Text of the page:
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Superintendent Eriks Gabliks discusses the future of the National Fire Academy

Beyond updating the EFO program, Gabliks seeks to increase outreach and communication between the NFA and its partners communities

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Eriks Gabliks was appointed National Fire Academy Superintendent in November 2020.


The first time Eriks Gabliks walked onto the National Fire Academy campus in Emmitsburg, Maryland, was as a 20-year-old volunteer fire officer from Adelphia, N.J.

Last November, he returned as the newest superintendent.

Between that first NFA class in 1983 and now, Gabliks has traveled a long road.

A deep commitment to training and education

Gabliks grew up in New Jersey, which is also where he earned his associate degree and began his career working for the Monmouth County Sheriff’s Office.

In 1989, he moved with his wife to western Oregon, where he completed his bachelor’s and master’s degrees. He worked for Tualatin Valley Fire and Rescue and the City of Dallas Fire and EMS Department before making a career move to the Oregon Department of Public Safety Standards and Training, an agency that sets professional training and licensing standards for more than 41,000 public and private safety professionals in the state. The agency also operates the Oregon Public Safety Academy, which provides training to more than 25,000 first responders on an annual basis.

Over the years, Gabliks’ commitment to professional development through the National Fire Academy continued and deepened, culminating in his completion of the Executive Fire Officer (EFO) Program. That milestone was even more meaningful as he was able to complete the EFO Program along with his brother Maris, who was the State Fire Warden leading the New Jersey Forest Fire Service.

Education during the pandemic – and beyond

This is a challenging time to take over leadership at NFA. Residential programs have been suspended for a year now due to COVID-19.

“The previous year has been nothing anyone could have imagined,” Gabliks acknowledged, adding, “we never stopped delivering off-campus two- and six-day classes around the nation on a state-by-state basis, in partnership with state fire training academies, following health and safety guidelines of local agencies.”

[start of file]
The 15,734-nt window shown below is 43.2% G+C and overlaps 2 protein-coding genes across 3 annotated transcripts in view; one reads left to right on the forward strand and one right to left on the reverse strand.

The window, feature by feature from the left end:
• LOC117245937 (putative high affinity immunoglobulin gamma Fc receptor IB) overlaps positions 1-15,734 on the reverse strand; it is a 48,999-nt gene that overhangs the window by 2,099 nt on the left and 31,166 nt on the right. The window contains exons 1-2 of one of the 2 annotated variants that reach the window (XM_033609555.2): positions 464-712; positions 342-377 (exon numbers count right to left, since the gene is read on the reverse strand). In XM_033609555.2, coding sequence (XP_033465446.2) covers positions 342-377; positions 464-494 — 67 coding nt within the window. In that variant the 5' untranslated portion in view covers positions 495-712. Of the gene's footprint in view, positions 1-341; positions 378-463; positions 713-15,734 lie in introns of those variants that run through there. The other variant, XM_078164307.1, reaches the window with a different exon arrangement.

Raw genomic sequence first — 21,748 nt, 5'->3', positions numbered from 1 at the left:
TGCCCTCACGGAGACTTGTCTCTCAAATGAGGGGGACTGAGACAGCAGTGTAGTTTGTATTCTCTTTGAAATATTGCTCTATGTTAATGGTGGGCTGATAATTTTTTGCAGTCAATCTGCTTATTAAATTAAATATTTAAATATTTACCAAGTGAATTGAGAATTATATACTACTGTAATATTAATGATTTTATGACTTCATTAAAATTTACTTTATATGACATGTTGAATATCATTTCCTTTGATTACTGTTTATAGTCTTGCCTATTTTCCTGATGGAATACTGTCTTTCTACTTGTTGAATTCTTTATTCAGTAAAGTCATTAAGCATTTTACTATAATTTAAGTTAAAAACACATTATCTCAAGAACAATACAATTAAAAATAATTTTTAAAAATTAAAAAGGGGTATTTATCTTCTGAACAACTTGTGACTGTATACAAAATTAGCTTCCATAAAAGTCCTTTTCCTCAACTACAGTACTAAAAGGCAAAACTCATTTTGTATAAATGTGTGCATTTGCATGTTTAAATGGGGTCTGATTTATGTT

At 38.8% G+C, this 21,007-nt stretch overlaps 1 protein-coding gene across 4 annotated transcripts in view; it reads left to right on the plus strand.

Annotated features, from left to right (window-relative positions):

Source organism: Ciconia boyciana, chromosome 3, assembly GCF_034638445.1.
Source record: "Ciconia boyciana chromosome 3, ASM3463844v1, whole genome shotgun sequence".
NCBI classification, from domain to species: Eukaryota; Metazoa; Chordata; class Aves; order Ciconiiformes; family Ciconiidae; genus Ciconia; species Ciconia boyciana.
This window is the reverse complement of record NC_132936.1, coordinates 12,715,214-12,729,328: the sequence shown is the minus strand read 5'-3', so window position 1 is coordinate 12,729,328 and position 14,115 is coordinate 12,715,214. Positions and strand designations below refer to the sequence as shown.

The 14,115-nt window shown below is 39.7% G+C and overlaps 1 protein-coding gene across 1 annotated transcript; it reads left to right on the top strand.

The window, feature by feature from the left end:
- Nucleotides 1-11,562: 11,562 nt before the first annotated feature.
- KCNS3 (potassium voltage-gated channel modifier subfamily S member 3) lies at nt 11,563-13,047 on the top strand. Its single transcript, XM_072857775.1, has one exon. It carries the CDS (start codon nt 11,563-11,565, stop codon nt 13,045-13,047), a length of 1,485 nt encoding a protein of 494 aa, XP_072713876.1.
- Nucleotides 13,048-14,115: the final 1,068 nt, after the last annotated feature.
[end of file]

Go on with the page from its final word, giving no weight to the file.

It is hoped that on-campus classes may resume in April.

Even before the pandemic, the NFA was committed to expanding online or online-mediated access to many of its courses and has been working on security upgrades toward this goal. Gabliks noted, however, “While we embrace technology, it is important to note that not every NFA class is possible to deliver in a virtual format due to classroom activities and hands-on elements.”

EFO updates

One of the biggest changes currently being implemented at the NFA involves the EFO Program. While Gabliks was a member of the NFA Board of Visitors, he was active on work groups that were formed to review and provide feedback on the EFO Program. The Board of Visitors asked NFA staff to look at reducing the time it takes to complete the program while increasing the academic rigor.

The previous EFO Program included four two-week classes offered on campus over a four-year period followed by an applied research paper after each class. The updated EFO program can now be completed in two years, with both on-campus and online classes, and the academic rigor has been increased. EFO students will now complete a single graduate-level thesis that they will defend during the program.

Outreach ahead

One of Gabliks’ personal goals in his new role as superintendent is to increase outreach and communication between the NFA and its partnership communities. He is especially interested in increasing cooperation with groups that advocate for those who are historically underrepresented in the fire service. He also wants to strengthen ties with other emergency services communities, such as EMS, wildland fire and law enforcement.